THE Latin America University Rankings 2019: results announced

Pontifical Catholic University of Chile now tops the region

June 18, 2019
Source: Getty

Browse the THE Latin America University Rankings 2019 results

A Chilean university has topped the Times Higher Education Latin America University Rankings for the first time, overtaking Brazil’s two flagship institutions.

The Pontifical Catholic University of Chile claims the number one spot in the 2019 edition of the table, having risen from third place thanks to boosts in its scores for institutional, research and industry income.

It replaces Brazil’s University of Campinas, which had led the table since 2017 but has fallen two positions to third. The University of São Paulo remains in second place.

Brazil is still the most-represented nation in the table, with 52 institutions, up from 43 last year. Chile remains second in this country list with 30 representatives, up from 26.

The decline of Campinas, whose overall score improved since last year, is largely the result of increased competition in the table. But the institution, in common with several others from Brazil, received lower citation impact scores this year.

In general, Chilean universities have seen improvements in their score for institutional income per academic staff.

Analysis of the average country scores in different pillars of the ranking, based on the top 100, show that Chilean universities are strong performers on citation impact and international outlook – Brazil’s weakest areas. Brazil’s strongest areas are teaching and research environment.

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The results follow proposals by the Brazilian government to cut university funding, targeting specific institutions and subjects, and concerns over the country’s new education minister, who is an economist with ties to government.

Fernanda Estevan, associate professor at the São Paulo School of Economics, said that Brazil’s “serious public budget deficit” has meant that all sectors, including higher education, have been affected by funding cuts.

View this year’s Latin America University Rankings methodology in full

But she said that the main problem facing the sector was “a very perverse incentive system, which values quantity over quality and does not evaluate researchers in many areas based on international criteria”.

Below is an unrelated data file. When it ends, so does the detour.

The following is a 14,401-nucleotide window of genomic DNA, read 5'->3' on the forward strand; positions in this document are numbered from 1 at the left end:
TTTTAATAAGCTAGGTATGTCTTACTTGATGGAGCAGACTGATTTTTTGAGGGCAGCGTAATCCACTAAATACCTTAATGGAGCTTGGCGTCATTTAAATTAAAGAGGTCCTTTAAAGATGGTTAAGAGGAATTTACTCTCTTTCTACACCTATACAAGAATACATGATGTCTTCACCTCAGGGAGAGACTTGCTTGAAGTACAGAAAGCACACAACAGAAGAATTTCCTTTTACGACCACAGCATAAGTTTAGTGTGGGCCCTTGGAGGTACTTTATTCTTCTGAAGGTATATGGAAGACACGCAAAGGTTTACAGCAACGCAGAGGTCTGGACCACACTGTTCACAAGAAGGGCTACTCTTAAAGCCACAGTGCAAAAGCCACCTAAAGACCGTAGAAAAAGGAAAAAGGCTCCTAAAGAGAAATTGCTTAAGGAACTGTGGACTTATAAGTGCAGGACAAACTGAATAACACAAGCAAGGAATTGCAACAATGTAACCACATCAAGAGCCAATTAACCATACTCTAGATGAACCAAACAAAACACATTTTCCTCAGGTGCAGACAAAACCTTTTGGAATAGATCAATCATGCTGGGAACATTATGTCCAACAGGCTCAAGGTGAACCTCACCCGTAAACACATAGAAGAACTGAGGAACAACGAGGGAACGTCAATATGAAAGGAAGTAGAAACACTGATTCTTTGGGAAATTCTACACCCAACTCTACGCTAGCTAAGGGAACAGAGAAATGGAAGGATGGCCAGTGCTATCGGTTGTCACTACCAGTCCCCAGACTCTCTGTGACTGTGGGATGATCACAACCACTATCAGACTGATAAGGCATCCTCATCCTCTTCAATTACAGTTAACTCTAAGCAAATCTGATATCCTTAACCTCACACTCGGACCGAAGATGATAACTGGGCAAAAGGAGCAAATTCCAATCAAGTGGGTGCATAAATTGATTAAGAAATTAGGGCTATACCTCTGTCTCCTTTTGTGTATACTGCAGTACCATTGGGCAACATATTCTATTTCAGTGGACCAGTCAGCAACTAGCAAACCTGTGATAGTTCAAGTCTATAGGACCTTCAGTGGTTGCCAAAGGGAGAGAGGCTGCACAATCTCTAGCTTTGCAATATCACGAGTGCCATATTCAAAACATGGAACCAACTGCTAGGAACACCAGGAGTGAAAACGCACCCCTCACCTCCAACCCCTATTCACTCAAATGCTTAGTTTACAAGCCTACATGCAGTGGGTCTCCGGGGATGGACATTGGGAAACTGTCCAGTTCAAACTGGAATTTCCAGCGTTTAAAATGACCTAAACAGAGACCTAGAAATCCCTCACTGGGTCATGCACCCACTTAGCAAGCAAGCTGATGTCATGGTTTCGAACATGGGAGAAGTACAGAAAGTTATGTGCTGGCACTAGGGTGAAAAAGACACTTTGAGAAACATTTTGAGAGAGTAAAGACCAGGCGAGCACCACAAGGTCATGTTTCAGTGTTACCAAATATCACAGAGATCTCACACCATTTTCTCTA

Download a copy of the Latin America University Rankings 2019 digital supplement

“If I had to choose between increasing funding and improving incentives, I would choose the latter,” she added.

The THE Latin America University Rankings 2019 includes 150 universities spanning 12 countries.

THE Latin America University Rankings 2019: the top 10

2019 rank 2018 rank Institution Country
 1  3 Pontifical Catholic University of Chile Chile
 2  2 University of São Paulo Brazil
 3  1 University of Campinas Brazil
 4  7 Pontifical Catholic University of Rio de Janeiro (PUC-Rio) Brazil
 5  5 Monterrey Institute of Technology  Mexico
 6  4 Federal University of São Paulo (UNIFESP) Brazil
 7  6 University of Chile Chile
 8  9 Federal University of Minas Gerais Brazil
 9  8 University of the Andes, Colombia Colombia
 10  11 São Paulo State University (UNESP) Brazil

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Reader's comments (1)

Peru has 51 public universities and 92 private universities. A large number of the latter are presented with a "non-profit" character. The reality denies this false presentation, because the governing bodies are constituted by clans, of supposed academics, often of several families, who are the ones who decide the policies that go from the cleaning of the premises to the design of a master's program. These "clans" and their closest entourage, decide what is done with the river of money that comes from the students and from other sources that generate revenues. There is no academic community as such, as more than 85% of teachers work with 2 contracts per year from April to December, with holidays in August. The months of January, February, March and August do not receive a salary. The average weekly hours a teacher has is 30 hours. To this you have to add another 25 hours in some other institution. These 55 to 65 hours per week correspond to tasks in the classroom. How, then, do not understand the drama and tragedy of Latin American education. What we have are "day laborers" teachers desperate to get more hours. Here it would be offensive and pathetic to ask: and, when do they have time to do some research and be creative? The "curious" thing is that everyone is required to have a "doctorate". As there are not many specializations, everyone gets "ironically" the doctorate in education ...